Cats. I’ve written a bit about them in these webpages. About how observing our house cats’ everyday behavior can illuminate something of human behavior, which, if you’re keeping score at home, indicates a global, if not universal, consciousness. Mainly, I’ve concentrated on how Carol’s and my three cat buddies have spontaneously changed their behaviors in new circumstances, and, conversely, how they crave pattern. They need certainty, yet are adaptable to new circumstances.
Whether they alter their patterns or not, their deep psychological baggage does not go away. Whatever made Oscar jump in his early life, he’s still antsy about today. Whatever made Elvis feel insecure early on, his neediness precedes him even now. And Gracie… well… Gracie still loves to take a swat at big ol’ Oscar and then hide behind our legs, like she’s still a tiny waif of a thing. Since switching her to a raw food diet, she has ballooned. (But don’t tell her that!)
How they see themselves seems not to change much. They live far shorter lives than humans. If we stretched their anxieties and self images over the course of an average human lifespan, we might find that their ability to change in personal psychology matches up perfectly with our own. Perhaps it’s easier to see the stickiness of early developmental behavior in cats than in us because their truncated lifespan gives them an exaggerated version of our problems. Or perhaps I am wrong about the accordion-like nature of inner space compressing space junk per the demands of the limits of time expressed as lifespan.
Or whatever the hell it is I’m trying to sound intelligent saying.
Look, the point is, cats now and forever reflect their early care. Some aspects of them may change with time, better care, and through learning from other cats and training by cat people. Some, but not all, because other aspects are engrained in their personalities and their reflexive responses, and while all of this may read like, “Duh,” the thing to note is that it’s easier to observe this in cats and then think, ‘That’s not me.’ But that is you. That’s all of us.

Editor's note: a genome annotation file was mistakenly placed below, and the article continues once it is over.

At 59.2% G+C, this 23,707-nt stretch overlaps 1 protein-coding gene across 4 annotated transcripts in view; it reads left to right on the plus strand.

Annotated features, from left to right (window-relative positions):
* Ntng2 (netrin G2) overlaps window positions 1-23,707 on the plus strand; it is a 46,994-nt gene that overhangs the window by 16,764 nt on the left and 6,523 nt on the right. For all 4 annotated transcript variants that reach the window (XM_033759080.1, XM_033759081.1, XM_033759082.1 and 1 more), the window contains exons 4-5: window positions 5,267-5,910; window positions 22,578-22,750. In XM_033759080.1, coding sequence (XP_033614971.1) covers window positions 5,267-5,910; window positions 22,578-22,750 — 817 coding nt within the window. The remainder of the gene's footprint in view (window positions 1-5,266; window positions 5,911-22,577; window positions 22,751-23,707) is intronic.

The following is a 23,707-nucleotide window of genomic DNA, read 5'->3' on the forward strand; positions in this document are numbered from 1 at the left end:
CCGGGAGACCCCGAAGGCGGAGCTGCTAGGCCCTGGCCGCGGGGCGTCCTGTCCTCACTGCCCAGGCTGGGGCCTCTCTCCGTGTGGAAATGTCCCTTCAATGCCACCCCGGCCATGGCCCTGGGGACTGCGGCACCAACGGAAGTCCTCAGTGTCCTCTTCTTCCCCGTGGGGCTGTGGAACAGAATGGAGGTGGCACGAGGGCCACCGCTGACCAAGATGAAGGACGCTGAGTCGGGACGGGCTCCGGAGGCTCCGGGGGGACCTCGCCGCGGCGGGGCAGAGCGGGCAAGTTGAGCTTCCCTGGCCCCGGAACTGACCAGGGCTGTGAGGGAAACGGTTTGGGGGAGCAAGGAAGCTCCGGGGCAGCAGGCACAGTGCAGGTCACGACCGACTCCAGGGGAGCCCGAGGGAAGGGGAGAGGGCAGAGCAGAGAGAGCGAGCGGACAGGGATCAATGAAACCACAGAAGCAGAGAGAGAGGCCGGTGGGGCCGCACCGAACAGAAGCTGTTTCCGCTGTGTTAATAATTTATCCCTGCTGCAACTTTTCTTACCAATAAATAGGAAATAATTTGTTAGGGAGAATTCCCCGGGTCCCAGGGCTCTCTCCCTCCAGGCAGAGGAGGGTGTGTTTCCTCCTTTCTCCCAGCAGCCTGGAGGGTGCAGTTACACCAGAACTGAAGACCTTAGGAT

As we sit here and pity cats their inability to get over the crap that happened to them when they were kids, ask yourself, how many of us do? We mistake our ability to work on our psychological baggage for our actually working on it. We talk a great game about what we can do, how much we can learn, how we can release ourselves from the bondage of our past—how much we can change. And then… do we actually do it? I mean some of us do, right? But do most of us?
Or do we relax in the self-satisfaction that we have this great ability and that’s enough? To be better than cats in theory while stunted in our growth, actually. How many of us mistake comprehending our shackles in an abstract way for freeing ourselves from them?
And here you may still be saying to yourself, “Duh.” Okay, fine. Duh. But now ponder this one….
If our psychology and our rate of dealing with our baggage is the same or similar to a cat’s, then our psychological selves do not separate us from animals. I mean our selves with our vast intellect and imagination may be wildly out of control, exploding and expanding creatively in ways that other animals don’t, but is that because we are more evolved or because we’re out of balance?
That one’s not so Duh now, is it? And here we are left with a cat purring on our lap and a question in our head: If the self and its expression are not what humans bring uniquely to the table of life on this here planet, then what did Mother Earth birth us into existence for in the first place? What else are we here to express if not our psychological selves?
Don’t ask a cat. They’ll tell you, “slavery.”